The Early Canterbury Runs: Containing the First, Second and Third (new) Series
Tripp and Acland first explored the head waters of the Rangitata. In March, 1892, Acland wrote an account of their explorations in the first number of page 305the N.Z. Alpine Journal. Tripp and Acland went up as far as Forest Creek in September, 1855, and in March, 1856, explored the Ashburton and crossed over to the Rangitata, passing the lakes which are named after them. This time they got as far as the mouth of the Potts. After that the business of starting their stations, and visits to England, prevented any more exploration until 1860, except that Acland and his halfcaste henchman, Abner Clough, once went as far as Mesopotamia. While they were examining the bush there, a violent sou'-wester came and Abner built a V-hut to shelter them. Some years afterwards Edward Jollie came across it while surveying up there, and thought he had discovered Maori remains.
In 1860, Tripp heard from the Maoris that above Cloudy Peak the Rangitata opened out on to a large plain. They had probably confused the country there with the Mackenzie Country, but Tripp and Acland and Charles Harper went to see. They reached the mouth of the Lawrence and camped in some bush where McRae's homestead was afterwards built. Next day they went up the Lawrence as far as horses could go (seven or eight miles) and came in sight of some of the small glaciers. They realised they were on the wrong track for the 'open plain,' so turned back and went up the Clyde. They went up the Clyde until they found the river bed was nearly three thousand feet above sea level, in a narrow valley with high mountains on each side, and decided there could be no open plain. It was May 20th, the nights were getting very cold, they were running short of tucker, and had no chance of getting more of it nearer than Mt. Peel, fifty miles away, so they turned back.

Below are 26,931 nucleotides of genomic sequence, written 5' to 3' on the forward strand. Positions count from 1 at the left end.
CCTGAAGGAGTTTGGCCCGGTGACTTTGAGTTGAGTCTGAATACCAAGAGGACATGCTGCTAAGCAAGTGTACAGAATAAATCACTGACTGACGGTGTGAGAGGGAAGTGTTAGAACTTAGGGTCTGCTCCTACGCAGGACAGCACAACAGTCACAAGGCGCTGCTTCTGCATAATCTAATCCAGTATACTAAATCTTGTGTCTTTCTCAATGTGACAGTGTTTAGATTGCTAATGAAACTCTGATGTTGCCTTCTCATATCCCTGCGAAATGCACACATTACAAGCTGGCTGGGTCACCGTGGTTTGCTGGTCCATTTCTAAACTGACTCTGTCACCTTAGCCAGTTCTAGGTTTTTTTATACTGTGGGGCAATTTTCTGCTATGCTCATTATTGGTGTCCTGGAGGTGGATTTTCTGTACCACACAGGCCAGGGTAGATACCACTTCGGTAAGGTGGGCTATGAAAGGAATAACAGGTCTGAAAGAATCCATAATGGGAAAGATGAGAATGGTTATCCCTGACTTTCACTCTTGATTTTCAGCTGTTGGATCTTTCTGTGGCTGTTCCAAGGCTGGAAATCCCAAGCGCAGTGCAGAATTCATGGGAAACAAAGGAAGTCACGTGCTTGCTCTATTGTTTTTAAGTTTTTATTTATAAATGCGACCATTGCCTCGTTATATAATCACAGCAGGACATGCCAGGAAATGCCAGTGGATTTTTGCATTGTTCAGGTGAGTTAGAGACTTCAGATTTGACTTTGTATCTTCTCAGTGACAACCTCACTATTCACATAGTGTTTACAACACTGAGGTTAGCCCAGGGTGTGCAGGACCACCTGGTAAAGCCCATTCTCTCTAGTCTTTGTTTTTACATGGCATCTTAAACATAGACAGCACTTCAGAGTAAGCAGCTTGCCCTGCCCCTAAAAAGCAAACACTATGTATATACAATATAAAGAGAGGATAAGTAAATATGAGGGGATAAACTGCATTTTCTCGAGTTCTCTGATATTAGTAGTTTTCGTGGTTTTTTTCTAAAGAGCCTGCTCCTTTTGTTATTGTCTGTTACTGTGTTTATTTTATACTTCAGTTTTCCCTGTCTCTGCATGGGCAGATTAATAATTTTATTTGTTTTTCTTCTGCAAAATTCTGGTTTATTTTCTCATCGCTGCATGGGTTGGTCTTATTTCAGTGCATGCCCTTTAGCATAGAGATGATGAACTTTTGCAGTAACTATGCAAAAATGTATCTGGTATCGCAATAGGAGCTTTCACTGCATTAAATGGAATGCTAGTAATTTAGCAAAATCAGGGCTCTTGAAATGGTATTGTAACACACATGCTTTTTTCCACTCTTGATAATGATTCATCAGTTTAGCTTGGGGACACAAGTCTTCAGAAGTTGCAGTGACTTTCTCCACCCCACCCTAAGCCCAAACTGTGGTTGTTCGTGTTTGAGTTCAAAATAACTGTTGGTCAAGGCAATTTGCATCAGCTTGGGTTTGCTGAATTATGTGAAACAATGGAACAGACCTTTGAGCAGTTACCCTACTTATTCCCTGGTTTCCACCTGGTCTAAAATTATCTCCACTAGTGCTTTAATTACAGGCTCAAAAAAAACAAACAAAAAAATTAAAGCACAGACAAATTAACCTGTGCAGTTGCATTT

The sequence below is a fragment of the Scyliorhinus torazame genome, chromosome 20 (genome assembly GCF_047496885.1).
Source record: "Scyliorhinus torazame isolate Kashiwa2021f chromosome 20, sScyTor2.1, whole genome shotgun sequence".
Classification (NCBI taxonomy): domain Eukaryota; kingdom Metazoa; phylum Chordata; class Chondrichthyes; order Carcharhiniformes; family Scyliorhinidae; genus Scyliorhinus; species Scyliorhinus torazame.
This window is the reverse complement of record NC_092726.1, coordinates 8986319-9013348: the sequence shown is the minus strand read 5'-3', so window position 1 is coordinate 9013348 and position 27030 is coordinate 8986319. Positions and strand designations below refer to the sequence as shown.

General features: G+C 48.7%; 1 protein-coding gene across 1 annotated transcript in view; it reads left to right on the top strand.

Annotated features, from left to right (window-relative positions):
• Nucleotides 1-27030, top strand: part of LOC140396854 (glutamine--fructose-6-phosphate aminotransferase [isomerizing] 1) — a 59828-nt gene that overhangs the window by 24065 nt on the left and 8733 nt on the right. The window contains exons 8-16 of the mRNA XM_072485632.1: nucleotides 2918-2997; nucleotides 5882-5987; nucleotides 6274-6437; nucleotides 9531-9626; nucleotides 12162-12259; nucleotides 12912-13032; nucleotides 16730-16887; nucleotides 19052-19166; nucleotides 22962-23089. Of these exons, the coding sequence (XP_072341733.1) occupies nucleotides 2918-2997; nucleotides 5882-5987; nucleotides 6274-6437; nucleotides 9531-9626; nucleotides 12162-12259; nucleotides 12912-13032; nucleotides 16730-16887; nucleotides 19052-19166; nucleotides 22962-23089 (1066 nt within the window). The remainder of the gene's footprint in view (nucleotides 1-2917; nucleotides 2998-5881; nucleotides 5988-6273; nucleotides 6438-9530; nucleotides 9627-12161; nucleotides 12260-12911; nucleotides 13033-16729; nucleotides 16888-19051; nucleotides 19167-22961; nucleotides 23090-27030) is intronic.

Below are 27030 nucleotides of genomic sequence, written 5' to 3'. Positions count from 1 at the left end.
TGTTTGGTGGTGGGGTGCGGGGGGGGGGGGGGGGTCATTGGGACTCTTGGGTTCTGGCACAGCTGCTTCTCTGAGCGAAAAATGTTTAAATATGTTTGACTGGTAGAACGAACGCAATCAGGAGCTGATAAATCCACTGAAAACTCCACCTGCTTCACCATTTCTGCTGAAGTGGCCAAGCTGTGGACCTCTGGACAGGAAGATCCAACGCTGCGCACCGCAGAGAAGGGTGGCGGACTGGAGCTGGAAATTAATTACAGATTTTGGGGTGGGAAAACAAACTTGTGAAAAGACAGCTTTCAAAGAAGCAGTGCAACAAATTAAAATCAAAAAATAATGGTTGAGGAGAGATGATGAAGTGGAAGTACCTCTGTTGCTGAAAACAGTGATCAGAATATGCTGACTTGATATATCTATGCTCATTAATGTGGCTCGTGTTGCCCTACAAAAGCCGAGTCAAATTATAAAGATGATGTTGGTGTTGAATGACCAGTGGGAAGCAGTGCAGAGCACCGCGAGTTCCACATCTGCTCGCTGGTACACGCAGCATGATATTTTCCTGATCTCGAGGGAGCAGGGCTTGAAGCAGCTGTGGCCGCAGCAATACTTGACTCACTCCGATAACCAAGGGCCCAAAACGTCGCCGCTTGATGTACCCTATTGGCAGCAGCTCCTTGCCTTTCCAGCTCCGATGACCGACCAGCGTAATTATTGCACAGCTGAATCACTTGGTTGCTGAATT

In 1861, Samuel Butler settled at Mesopotamia. He was fond of climbing, but seems to have been keener on getting to the tops of the hills than to the sources of the rivers. Acland made several more expeditions during the early 'sixties, taking various people with him, but it was not until the autumn of 1865 that Chudleigh, Tom Acland, and Bell (who had by then page 306settled at Stronechrubie) got to the head of both branches of the Clyde and they were probably the first people actually to get on to the ice there.